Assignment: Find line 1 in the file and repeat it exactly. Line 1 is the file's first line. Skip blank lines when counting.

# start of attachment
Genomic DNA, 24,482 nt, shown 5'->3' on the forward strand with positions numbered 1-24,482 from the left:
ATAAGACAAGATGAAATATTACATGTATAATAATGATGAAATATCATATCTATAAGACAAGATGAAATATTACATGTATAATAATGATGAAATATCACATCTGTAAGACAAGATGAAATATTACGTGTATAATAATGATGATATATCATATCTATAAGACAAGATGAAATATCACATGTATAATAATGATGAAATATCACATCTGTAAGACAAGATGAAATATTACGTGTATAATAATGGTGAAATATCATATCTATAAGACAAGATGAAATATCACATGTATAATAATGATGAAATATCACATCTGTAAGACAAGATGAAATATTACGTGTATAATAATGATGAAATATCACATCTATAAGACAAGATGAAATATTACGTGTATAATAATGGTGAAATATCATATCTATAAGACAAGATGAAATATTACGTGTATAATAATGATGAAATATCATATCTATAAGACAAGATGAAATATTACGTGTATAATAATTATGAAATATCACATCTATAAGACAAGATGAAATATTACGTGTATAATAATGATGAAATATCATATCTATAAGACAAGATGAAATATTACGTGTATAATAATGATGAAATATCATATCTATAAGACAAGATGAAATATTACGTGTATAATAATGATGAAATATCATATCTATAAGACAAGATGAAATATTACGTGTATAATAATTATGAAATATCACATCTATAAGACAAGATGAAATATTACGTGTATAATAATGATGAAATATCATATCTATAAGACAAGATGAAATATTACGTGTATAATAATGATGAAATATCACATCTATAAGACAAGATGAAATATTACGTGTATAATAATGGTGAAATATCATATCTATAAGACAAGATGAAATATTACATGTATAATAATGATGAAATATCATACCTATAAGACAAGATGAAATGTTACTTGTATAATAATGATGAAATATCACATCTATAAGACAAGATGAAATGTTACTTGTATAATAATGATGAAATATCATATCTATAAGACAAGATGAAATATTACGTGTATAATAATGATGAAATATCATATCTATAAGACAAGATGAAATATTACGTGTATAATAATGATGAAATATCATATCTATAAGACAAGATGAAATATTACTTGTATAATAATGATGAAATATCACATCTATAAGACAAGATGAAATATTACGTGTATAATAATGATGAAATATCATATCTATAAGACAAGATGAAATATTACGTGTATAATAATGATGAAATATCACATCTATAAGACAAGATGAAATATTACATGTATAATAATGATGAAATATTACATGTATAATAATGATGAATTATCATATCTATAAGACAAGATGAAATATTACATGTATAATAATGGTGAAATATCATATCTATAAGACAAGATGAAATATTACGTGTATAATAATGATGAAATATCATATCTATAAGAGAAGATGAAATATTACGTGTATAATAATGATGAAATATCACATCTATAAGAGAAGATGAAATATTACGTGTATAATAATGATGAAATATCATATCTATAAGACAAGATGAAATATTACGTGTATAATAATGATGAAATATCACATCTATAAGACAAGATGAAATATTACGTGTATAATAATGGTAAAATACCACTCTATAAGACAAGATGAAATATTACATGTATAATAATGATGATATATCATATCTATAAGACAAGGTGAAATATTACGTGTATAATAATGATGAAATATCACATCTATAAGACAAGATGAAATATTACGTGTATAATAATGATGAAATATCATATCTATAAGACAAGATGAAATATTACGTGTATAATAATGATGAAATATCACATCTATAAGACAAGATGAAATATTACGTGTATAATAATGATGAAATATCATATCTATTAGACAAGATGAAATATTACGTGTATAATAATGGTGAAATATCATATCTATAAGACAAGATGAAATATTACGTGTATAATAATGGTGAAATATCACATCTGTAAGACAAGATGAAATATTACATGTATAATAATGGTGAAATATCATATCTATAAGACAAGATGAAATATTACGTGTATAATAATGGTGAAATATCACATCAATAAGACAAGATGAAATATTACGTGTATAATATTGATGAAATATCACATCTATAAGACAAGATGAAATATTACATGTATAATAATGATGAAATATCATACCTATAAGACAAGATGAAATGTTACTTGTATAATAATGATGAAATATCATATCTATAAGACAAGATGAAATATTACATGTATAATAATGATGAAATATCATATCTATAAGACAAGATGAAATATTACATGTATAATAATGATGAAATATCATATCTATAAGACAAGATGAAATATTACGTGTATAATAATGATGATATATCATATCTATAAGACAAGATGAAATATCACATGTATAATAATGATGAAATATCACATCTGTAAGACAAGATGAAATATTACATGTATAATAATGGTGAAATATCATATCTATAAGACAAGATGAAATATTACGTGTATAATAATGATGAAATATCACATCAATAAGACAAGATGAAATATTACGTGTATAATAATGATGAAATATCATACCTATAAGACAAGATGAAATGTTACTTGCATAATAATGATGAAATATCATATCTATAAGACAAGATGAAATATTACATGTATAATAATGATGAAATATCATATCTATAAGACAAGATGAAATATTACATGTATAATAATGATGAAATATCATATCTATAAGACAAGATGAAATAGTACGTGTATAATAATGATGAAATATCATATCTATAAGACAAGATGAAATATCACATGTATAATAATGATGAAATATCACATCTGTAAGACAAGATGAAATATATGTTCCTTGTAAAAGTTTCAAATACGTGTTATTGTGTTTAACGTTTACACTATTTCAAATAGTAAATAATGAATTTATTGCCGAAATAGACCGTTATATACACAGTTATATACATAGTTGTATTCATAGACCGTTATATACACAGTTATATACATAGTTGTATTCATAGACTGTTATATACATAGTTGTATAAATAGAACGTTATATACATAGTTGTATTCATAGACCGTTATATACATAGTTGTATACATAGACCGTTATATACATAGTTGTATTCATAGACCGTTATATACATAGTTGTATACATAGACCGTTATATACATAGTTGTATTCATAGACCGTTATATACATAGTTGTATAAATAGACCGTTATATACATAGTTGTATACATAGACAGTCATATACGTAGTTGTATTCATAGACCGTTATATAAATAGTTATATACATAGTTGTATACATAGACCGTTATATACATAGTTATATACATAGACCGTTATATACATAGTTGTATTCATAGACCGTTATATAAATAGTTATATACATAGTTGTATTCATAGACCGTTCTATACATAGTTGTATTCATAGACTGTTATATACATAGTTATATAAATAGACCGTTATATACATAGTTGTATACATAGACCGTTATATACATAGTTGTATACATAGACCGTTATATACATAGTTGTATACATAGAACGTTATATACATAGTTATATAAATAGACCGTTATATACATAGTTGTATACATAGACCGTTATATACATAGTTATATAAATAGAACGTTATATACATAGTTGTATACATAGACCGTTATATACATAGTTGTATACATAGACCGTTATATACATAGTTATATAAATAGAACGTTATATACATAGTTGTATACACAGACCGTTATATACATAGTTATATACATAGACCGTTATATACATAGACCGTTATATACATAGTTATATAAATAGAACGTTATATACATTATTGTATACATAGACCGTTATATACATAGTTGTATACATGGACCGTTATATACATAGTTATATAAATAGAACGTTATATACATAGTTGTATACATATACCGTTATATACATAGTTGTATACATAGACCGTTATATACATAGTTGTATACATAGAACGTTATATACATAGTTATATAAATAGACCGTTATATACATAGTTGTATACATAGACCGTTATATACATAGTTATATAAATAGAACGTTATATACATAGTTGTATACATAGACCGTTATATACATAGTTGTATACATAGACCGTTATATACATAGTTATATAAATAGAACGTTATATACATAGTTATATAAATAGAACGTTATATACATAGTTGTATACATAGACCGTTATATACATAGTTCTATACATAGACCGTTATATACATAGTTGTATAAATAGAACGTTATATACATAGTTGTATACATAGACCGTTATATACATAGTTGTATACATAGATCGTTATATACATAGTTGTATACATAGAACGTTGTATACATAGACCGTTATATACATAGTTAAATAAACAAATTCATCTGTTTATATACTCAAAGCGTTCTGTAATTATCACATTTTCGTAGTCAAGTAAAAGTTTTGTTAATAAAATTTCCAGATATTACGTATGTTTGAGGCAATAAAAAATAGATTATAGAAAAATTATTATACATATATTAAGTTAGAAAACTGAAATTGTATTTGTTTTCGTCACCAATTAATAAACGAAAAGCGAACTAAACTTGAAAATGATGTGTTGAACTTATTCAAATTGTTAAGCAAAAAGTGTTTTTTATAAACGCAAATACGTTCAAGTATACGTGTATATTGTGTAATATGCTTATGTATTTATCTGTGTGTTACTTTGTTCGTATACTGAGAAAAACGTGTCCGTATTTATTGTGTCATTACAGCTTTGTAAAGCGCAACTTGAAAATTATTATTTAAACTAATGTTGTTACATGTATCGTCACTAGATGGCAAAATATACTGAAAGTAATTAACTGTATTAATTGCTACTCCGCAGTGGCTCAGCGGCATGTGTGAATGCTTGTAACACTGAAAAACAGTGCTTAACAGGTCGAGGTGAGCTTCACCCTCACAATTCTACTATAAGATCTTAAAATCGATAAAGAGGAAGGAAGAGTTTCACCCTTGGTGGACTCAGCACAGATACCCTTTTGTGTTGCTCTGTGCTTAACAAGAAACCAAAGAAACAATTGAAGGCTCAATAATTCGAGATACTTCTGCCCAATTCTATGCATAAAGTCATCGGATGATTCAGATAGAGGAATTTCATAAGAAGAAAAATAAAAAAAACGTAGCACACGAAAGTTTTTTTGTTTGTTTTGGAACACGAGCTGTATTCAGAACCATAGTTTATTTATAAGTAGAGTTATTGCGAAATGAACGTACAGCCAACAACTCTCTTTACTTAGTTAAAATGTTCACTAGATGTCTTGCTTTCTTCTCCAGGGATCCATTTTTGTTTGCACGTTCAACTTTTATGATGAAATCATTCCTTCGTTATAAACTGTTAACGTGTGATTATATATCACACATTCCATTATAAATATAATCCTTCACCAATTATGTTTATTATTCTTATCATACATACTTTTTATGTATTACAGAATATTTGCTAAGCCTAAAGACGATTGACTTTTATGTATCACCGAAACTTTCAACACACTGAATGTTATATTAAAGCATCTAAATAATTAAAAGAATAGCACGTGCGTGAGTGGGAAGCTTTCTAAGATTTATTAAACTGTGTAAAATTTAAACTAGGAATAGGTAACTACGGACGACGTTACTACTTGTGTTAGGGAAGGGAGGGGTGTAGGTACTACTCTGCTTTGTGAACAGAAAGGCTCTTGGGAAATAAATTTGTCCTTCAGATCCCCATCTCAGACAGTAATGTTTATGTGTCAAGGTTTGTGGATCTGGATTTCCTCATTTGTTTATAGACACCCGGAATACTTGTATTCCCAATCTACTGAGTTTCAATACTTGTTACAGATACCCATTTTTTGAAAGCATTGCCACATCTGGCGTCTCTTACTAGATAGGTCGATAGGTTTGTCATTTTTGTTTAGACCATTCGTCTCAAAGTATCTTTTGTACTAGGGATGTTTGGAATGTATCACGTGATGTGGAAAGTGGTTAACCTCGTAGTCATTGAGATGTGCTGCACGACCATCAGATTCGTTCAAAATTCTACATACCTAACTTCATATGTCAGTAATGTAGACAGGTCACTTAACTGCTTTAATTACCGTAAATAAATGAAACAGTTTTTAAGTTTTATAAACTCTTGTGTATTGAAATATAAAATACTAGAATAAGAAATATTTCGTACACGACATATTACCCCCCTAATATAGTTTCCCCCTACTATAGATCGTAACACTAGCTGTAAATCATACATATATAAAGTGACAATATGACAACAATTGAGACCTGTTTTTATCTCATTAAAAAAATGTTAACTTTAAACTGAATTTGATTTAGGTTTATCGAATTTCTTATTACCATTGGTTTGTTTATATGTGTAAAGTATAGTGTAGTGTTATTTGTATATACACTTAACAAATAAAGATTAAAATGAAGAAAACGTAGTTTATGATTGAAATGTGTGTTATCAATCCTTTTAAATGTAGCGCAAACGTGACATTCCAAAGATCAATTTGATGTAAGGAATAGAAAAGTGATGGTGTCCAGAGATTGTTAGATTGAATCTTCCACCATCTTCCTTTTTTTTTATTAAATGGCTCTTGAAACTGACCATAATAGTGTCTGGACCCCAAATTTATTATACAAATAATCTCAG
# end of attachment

Genomic DNA, 24,482 nt, shown 5'->3' on the forward strand with positions numbered 1-24,482 from the left: